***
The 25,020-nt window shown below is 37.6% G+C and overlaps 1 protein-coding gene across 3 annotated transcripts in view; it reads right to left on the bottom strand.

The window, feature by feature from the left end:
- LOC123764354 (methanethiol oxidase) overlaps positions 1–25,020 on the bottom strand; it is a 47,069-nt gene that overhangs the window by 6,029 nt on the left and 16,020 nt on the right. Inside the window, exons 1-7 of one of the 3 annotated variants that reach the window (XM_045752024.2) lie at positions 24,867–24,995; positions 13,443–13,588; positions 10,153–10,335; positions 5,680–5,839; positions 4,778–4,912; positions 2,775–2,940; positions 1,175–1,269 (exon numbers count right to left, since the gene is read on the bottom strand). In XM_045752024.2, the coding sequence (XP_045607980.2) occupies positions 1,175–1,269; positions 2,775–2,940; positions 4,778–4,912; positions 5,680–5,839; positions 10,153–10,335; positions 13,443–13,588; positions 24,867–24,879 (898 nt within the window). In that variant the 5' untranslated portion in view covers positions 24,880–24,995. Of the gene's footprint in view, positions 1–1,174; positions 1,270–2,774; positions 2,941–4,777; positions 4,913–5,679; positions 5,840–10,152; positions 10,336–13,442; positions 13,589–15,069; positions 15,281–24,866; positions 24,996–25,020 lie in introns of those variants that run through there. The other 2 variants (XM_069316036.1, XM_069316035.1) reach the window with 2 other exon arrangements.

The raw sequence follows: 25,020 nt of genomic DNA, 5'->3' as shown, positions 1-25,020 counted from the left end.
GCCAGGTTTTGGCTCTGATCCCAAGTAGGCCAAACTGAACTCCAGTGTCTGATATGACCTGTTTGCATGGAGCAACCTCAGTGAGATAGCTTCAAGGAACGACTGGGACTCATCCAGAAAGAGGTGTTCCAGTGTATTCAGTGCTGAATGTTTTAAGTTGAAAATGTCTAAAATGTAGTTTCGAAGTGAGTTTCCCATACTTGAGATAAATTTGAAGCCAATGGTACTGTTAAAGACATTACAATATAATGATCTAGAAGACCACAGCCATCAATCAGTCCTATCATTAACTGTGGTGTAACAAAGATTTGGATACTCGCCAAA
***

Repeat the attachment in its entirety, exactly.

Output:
The 25,020-nt window shown below is 37.6% G+C and overlaps 1 protein-coding gene across 3 annotated transcripts in view; it reads right to left on the bottom strand.

The window, feature by feature from the left end:
- LOC123764354 (methanethiol oxidase) overlaps positions 1–25,020 on the bottom strand; it is a 47,069-nt gene that overhangs the window by 6,029 nt on the left and 16,020 nt on the right. Inside the window, exons 1-7 of one of the 3 annotated variants that reach the window (XM_045752024.2) lie at positions 24,867–24,995; positions 13,443–13,588; positions 10,153–10,335; positions 5,680–5,839; positions 4,778–4,912; positions 2,775–2,940; positions 1,175–1,269 (exon numbers count right to left, since the gene is read on the bottom strand). In XM_045752024.2, the coding sequence (XP_045607980.2) occupies positions 1,175–1,269; positions 2,775–2,940; positions 4,778–4,912; positions 5,680–5,839; positions 10,153–10,335; positions 13,443–13,588; positions 24,867–24,879 (898 nt within the window). In that variant the 5' untranslated portion in view covers positions 24,880–24,995. Of the gene's footprint in view, positions 1–1,174; positions 1,270–2,774; positions 2,941–4,777; positions 4,913–5,679; positions 5,840–10,152; positions 10,336–13,442; positions 13,589–15,069; positions 15,281–24,866; positions 24,996–25,020 lie in introns of those variants that run through there. The other 2 variants (XM_069316036.1, XM_069316035.1) reach the window with 2 other exon arrangements.

The raw sequence follows: 25,020 nt of genomic DNA, 5'->3' as shown, positions 1-25,020 counted from the left end.
GCCAGGTTTTGGCTCTGATCCCAAGTAGGCCAAACTGAACTCCAGTGTCTGATATGACCTGTTTGCATGGAGCAACCTCAGTGAGATAGCTTCAAGGAACGACTGGGACTCATCCAGAAAGAGGTGTTCCAGTGTATTCAGTGCTGAATGTTTTAAGTTGAAAATGTCTAAAATGTAGTTTCGAAGTGAGTTTCCCATACTTGAGATAAATTTGAAGCCAATGGTACTGTTAAAGACATTACAATATAATGATCTAGAAGACCACAGCCATCAATCAGTCCTATCATTAACTGTGGTGTAACAAAGATTTGGATACTCGCCAAA